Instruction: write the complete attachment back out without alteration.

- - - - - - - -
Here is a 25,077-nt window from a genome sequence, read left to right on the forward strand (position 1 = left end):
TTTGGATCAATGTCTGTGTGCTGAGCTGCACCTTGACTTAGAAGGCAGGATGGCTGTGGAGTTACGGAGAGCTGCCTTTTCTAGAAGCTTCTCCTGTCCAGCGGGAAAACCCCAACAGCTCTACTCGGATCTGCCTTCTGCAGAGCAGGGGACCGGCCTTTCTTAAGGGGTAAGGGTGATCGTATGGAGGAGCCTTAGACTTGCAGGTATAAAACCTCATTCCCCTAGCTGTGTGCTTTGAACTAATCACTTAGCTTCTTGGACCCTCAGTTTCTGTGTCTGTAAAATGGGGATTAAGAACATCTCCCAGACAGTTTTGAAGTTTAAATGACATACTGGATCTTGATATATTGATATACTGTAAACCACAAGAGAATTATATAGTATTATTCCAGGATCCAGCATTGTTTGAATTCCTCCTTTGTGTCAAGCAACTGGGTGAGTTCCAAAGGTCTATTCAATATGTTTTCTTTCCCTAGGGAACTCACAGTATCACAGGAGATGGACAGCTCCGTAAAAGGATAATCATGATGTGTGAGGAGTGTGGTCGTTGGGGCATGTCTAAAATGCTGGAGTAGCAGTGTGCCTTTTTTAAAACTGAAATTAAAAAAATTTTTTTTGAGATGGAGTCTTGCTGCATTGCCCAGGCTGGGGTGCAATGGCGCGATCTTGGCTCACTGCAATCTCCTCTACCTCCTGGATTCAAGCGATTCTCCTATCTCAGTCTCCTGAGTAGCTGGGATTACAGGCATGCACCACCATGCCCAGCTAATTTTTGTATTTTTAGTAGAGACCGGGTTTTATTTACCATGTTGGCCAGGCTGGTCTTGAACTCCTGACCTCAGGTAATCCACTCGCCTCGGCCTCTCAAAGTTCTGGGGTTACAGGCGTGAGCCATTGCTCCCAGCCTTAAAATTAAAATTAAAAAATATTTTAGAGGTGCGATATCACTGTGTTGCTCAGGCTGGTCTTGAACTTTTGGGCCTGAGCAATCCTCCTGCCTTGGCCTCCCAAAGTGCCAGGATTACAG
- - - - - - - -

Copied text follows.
Here is a 25,077-nt window from a genome sequence, read left to right on the forward strand (position 1 = left end):
TTTGGATCAATGTCTGTGTGCTGAGCTGCACCTTGACTTAGAAGGCAGGATGGCTGTGGAGTTACGGAGAGCTGCCTTTTCTAGAAGCTTCTCCTGTCCAGCGGGAAAACCCCAACAGCTCTACTCGGATCTGCCTTCTGCAGAGCAGGGGACCGGCCTTTCTTAAGGGGTAAGGGTGATCGTATGGAGGAGCCTTAGACTTGCAGGTATAAAACCTCATTCCCCTAGCTGTGTGCTTTGAACTAATCACTTAGCTTCTTGGACCCTCAGTTTCTGTGTCTGTAAAATGGGGATTAAGAACATCTCCCAGACAGTTTTGAAGTTTAAATGACATACTGGATCTTGATATATTGATATACTGTAAACCACAAGAGAATTATATAGTATTATTCCAGGATCCAGCATTGTTTGAATTCCTCCTTTGTGTCAAGCAACTGGGTGAGTTCCAAAGGTCTATTCAATATGTTTTCTTTCCCTAGGGAACTCACAGTATCACAGGAGATGGACAGCTCCGTAAAAGGATAATCATGATGTGTGAGGAGTGTGGTCGTTGGGGCATGTCTAAAATGCTGGAGTAGCAGTGTGCCTTTTTTAAAACTGAAATTAAAAAAATTTTTTTTGAGATGGAGTCTTGCTGCATTGCCCAGGCTGGGGTGCAATGGCGCGATCTTGGCTCACTGCAATCTCCTCTACCTCCTGGATTCAAGCGATTCTCCTATCTCAGTCTCCTGAGTAGCTGGGATTACAGGCATGCACCACCATGCCCAGCTAATTTTTGTATTTTTAGTAGAGACCGGGTTTTATTTACCATGTTGGCCAGGCTGGTCTTGAACTCCTGACCTCAGGTAATCCACTCGCCTCGGCCTCTCAAAGTTCTGGGGTTACAGGCGTGAGCCATTGCTCCCAGCCTTAAAATTAAAATTAAAAAATATTTTAGAGGTGCGATATCACTGTGTTGCTCAGGCTGGTCTTGAACTTTTGGGCCTGAGCAATCCTCCTGCCTTGGCCTCCCAAAGTGCCAGGATTACAG